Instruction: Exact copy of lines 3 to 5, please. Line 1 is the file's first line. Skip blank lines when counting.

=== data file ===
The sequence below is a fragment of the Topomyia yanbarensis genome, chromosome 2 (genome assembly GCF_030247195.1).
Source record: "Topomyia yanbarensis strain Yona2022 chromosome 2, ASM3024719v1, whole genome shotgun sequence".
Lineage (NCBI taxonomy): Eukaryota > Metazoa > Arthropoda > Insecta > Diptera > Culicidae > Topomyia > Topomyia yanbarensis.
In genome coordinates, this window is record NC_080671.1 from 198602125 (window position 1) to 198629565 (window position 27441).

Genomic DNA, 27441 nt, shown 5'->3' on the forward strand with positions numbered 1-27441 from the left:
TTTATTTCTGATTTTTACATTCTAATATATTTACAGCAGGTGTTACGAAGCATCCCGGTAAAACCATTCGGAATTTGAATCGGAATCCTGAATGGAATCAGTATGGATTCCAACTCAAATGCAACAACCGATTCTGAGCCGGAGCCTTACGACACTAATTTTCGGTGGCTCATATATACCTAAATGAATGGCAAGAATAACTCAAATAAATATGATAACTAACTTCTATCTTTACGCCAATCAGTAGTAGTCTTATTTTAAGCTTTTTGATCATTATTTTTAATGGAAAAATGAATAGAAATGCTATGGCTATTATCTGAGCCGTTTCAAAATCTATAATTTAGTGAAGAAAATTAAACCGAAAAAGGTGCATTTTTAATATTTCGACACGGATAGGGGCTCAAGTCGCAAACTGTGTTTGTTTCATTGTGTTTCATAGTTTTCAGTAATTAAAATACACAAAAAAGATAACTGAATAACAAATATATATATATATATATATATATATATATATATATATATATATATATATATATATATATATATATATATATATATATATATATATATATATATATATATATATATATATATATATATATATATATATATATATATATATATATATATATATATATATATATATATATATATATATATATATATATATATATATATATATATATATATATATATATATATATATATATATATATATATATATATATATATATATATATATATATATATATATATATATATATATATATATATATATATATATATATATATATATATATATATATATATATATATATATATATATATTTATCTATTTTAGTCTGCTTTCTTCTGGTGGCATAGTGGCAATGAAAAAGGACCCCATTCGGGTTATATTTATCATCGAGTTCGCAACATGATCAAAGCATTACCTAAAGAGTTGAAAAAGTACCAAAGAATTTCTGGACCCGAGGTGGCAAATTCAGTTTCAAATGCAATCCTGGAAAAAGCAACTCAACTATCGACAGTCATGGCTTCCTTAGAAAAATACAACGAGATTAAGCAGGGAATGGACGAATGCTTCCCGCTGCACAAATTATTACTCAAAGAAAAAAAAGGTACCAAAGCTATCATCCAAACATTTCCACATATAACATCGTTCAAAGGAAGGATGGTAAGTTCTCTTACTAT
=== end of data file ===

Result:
Lineage (NCBI taxonomy): Eukaryota > Metazoa > Arthropoda > Insecta > Diptera > Culicidae > Topomyia > Topomyia yanbarensis.
In genome coordinates, this window is record NC_080671.1 from 198602125 (window position 1) to 198629565 (window position 27441).

Genomic DNA, 27441 nt, shown 5'->3' on the forward strand with positions numbered 1-27441 from the left: